Skip to content

National Committee on Accreditation

This fall, the Law Faculty welcomed its first group of NCA students – a program approved by the National Committee on Accreditation, whose purpose is to allow people who completed their law degrees outside of Canada to become accredited to practice law in Canada. The program includes a mixture of first and second year required courses and admits 10 students per year. While it provides an important opportunity for students with international law degrees, the initial year of this program has also seen some confusion about the status of NCA members.

 

NCA student Rory Martin-Courtright is originally from Calgary and obtained his BA from the University of Victoria. He finished his law degree in July at the University of Aberystwyth in Wales. When he was accepted to law school in the UK, Martin-Courtright knew he would need to go through an accreditation program to practice in Canada. “I knew going overseas would be more work but I had this opportunity to go so why not?” he said. “We live in a globalized age now and I thought it would be good to have international experience.” Martin-Courtright found out about U of A’s NCA program while researching accreditation options in Canada.

 

Unlike most Canadian accreditation programs that are based on self-study and online tutorials, the U of A program provides a full classroom experience where NCA students participate in courses along with regular law students. The exact curriculum for each student depends on what courses they took in their previous law degree, but can include five to seven courses which are a mixture of first and second year requirements. NCA students don’t get to choose most of their classes, but are assigned them by the faculty. Students have five years to meet the accreditation requirements but may take all their required courses in one year.

 

NCA student David Okoroji chose law school at the University of Bedfordshire because he had family in the UK and the common law system in use there is similar to that of Canada. However, Okoroji is a Canadian citizen and chose to return because he believes there are more career opportunities in Canada, a factor that Martin-Courtright also cited. Unlike the Canadian system in which lawyers are both barristers and solicitors, UK law graduates must choose either barrister’s or solicitor’s training and accreditation, and becoming a barrister is extremely difficult.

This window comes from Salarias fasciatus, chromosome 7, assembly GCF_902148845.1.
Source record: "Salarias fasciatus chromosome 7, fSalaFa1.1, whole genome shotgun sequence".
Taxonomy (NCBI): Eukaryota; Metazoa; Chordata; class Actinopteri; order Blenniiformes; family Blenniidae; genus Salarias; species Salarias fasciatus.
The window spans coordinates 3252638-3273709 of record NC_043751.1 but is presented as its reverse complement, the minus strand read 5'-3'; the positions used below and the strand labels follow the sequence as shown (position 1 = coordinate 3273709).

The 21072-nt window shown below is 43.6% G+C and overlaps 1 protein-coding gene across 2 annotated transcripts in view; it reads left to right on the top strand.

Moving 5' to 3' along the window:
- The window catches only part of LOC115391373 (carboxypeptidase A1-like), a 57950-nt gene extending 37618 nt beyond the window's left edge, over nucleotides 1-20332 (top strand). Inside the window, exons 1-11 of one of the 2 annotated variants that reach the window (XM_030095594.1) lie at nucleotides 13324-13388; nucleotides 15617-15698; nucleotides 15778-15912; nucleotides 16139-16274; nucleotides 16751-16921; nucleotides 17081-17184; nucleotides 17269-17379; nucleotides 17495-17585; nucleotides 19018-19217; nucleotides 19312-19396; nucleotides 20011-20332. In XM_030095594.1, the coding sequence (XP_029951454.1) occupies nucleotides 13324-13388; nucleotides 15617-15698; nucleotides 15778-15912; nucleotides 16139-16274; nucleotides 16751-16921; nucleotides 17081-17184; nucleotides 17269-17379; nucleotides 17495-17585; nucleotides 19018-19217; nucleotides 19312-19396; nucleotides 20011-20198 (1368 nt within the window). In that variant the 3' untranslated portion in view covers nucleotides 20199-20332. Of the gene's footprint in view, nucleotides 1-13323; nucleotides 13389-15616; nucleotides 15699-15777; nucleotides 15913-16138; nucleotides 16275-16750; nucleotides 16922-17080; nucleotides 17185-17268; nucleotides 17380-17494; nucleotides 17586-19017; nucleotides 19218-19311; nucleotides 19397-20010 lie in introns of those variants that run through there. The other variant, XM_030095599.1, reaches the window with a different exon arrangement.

One issue that has come up for NCA students is whether they are members of the Law Students’ Association and what services are available to them. Currently, NCA students are members of the University of Alberta Students’ Union, which includes all undergraduate students and provides services such as the UPass and student health plan, but not the LSA. SU VP Academic Fahim Rahman explained that NCA students were assessed SU fees, but not the LSA’s $50 membership fee, or the law faculty’s $50 fee which is used to fund Career Services. Membership in the LSA is optional but includes services such as lockers in the law building and reduced prices on LSA events.

 

Martin-Courtright says he originally tried to sign up for a locker, was told he was not a member of the LSA and paid $50 to get the locker. However, later he was refunded the $50 and told the NCA program now covers the cost of lockers. Martin-Courtright would like to be included in the LSA and said, “I’m here to get equivalency and want to enjoy my time here – I don’t want to be held back in social life.” Okoroji also believes the LSA should include NCA students.

 

The LSA constitution merely states that students enrolled in the Faculty of Law are members of the LSA, and does not specify that any programs are not included. According to LSA president Dharampreet Dhillon, the exclusion occurred inadvertently because the program was new. “The LSA is working with the Students’ Union to find a solution that will allow the NCA students to become LSA members and enjoy the benefits of an LSA membership as soon as possible,” Dhillon stated.

 

The cost of the NCA program has also been an issue for some students. NCA tuition is not regulated like domestic tuition and is significantly higher. The full tuition fee is $40,000 for the entire program but this year’s class received a discount of $10,000 as a promotion, paying $30,000. Martin-Courtright said he would prefer if NCA students were able to pay in two instalments in September and January, which is how regular students pay their tuition, instead of the entire $30,000 being due in September. Okoroji also brought up the cost of tuition as a concern and would like to see NCA students become eligible for loans from Student Aid Alberta to cover their tuition. “Other schools that have the program, student loans are able to cover all the fees but not here,” Okoroji explained.

 

Some NCA students such as Martin-Courtright have also been concerned about whether they will receive help from Law Career Services to find articling positions in Canada after they get their certification. Law Career Services Officer Pat Neil says she provides career services for all 560 regular law students, but Courtney Wagner, the faculty’s NCA Coordinator, is dedicated to providing career assistance and other services to the 10 NCA students.

 

Overall, the NCA students seem to be having a positive experience. Okoroji says he is glad that U of A launched the program and he’s enjoying it so far. Issues such as LSA membership and services for NCA students will hopefully be resolved by the time the next class of NCA students arrives in 2016.